It wasn’t just the 32 points Olynyk scored, it was the way he got those points. He made a career-high six threes and shot 12 of 15 from the field. The 15 shot attempts were three more than any other game he’s played this season, and the eight three-point attempts were three more than his previous season high.
The Heat want Olynyk – and need him – to be more aggressive shooting because it helps free up Dion Waiters, his pick-and-roll partner, and opens up driving lanes for Miami’s other guards. A career role player in his four years in Boston, it’s easy to see why Olynyk might pump fake too much or not take an open shot. He’s just not used to being that guy. But he was on Wednesday.
“He did what he’s best at,” Stevens said of his former player, who last May scored 26 points in a Game 7 win over Washington in the Eastern Conference semifinals. “When he can play off the high post and fake handoffs and you keep biting on those fakes like we did all night, you let him drive to his left hand – which he’s great at – and then you give him too much of a cushion to get shots. I mean after he gets to the rim, gets foul shots, everything else feels good. He played a great game.”
3. The Celtics not having Al Horford around down the stretch and it helped the Heat for sure. The Celtics lost the formal All-Star with 8:14 to play after he picked up sixth foul following a pretty strong argument with referee Mark Davis moments earlier.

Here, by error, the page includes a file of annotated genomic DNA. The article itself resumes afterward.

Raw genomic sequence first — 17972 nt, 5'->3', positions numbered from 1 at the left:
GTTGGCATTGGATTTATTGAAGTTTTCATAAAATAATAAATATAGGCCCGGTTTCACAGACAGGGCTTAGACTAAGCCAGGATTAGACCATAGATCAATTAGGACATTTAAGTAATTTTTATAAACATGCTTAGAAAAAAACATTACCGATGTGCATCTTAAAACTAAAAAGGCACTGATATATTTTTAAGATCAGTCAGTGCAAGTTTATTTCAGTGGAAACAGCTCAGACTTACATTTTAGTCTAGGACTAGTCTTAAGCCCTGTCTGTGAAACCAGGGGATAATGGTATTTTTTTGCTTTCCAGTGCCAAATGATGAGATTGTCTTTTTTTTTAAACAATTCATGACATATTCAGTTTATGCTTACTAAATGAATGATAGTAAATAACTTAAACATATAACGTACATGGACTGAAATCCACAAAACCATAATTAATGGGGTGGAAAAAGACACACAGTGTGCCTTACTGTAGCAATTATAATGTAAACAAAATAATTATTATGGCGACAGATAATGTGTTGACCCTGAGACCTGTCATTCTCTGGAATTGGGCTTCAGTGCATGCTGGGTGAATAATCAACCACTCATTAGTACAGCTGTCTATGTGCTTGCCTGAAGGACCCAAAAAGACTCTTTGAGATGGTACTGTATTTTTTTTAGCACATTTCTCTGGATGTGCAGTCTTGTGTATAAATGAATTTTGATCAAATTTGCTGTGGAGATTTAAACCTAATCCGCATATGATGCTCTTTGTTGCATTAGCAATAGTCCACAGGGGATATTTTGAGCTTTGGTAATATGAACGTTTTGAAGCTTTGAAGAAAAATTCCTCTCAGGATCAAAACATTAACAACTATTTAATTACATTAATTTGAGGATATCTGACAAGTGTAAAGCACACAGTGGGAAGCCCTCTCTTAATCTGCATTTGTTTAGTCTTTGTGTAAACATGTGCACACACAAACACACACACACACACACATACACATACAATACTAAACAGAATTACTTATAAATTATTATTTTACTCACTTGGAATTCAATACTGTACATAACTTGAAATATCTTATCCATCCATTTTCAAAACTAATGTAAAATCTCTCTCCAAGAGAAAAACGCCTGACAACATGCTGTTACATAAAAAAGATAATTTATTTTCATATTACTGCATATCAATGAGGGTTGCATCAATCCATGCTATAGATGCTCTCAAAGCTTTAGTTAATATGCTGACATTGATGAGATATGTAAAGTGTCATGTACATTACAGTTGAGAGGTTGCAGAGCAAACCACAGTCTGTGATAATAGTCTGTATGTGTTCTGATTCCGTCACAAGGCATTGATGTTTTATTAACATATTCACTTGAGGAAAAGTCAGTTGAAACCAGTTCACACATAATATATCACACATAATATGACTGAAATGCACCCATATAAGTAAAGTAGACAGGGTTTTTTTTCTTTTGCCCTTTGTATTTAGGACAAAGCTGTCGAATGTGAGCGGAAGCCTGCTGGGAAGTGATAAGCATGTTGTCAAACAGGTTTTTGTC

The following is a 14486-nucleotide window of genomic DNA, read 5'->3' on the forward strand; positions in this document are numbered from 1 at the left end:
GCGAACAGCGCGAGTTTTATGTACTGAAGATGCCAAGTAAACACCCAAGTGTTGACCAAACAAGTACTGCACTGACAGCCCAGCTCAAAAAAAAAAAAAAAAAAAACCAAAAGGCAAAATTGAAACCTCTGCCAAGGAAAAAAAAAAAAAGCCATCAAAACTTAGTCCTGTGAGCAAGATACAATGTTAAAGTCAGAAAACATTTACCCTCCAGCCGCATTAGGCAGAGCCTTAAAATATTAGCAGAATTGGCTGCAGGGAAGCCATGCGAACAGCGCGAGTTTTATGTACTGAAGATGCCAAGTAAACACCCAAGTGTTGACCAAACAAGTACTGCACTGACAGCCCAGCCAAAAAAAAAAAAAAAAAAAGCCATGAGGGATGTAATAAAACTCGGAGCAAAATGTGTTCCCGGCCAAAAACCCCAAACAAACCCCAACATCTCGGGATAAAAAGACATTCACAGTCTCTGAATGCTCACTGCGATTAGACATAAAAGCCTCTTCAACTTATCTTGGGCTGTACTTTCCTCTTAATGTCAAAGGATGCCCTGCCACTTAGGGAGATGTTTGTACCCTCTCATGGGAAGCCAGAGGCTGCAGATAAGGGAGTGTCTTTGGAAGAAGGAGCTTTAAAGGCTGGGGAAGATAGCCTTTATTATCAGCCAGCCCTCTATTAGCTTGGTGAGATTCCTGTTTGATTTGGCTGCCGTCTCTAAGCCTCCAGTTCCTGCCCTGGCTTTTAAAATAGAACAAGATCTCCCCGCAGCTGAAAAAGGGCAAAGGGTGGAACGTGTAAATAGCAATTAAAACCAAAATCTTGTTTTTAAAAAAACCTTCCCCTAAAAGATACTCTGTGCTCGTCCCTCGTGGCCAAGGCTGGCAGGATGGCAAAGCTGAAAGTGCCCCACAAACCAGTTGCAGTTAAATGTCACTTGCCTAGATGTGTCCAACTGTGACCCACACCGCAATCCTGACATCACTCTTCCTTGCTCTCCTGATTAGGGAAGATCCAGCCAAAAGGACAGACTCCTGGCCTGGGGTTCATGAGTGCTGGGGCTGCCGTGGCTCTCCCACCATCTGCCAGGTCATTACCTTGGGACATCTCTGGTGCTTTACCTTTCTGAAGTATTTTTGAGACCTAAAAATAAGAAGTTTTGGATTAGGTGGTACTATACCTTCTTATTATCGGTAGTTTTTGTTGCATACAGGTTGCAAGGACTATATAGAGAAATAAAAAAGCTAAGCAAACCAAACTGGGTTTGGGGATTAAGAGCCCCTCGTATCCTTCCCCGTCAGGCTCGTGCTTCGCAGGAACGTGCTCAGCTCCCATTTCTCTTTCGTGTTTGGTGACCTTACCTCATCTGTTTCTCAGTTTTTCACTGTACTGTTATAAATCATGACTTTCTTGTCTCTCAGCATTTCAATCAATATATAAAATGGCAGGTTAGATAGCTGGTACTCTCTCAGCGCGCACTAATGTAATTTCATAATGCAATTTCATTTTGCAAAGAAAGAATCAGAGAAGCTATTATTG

The Celtics didn’t have a big man on the floor down the stretch to deny Olynyk what turned out to be the game-winning dunk with a minute to play that put the Heat ahead 90-86. Instead of slamming it over Horford, Olynyk did it over guards Kyrie Irving and Jaylen Brown.
“I don’t remember the last time I fouled out to be honest and never that early,” Horford said.
4. Olynyk, by the way, came down awkwardly on his left knee following the dunk, but said afterward he was fine. That’s pivotal considering Miami’s lack of depth in the front court.
“My leg kind of got caught under me and I hyperextended it a little bit,” he said. “It straightened out and my leg just went dead kind of like if your arm goes dead if you hit your funny bone. I couldn’t feel my leg, my left leg. So I was trying to run up the floor, but I literally couldn’t feel my leg hitting the ground. It was kind of a weird feeling. It subsided. It was kind of normal about 10 minutes later. But it was the weirdest feeling. I didn’t know what was going on.”
5. The Heat, who play a back-to-back Friday and Saturday at home against the Mavericks and Pelicans, may still not get any of the four key rotation players back for those games. After Wednesday’s game point guard Goran Dragic said the sprained ligament in his left elbow is legitimately painful.
“I’m good with pain, but the thing I struggle with is rotating the elbow when it opens up,” Dragic said. “When you dribble, pass, when you go through a screen, I’m really more concerned about that. It can get worse.
“I need to be smart. I could have played this game, but I would not help my teammates.”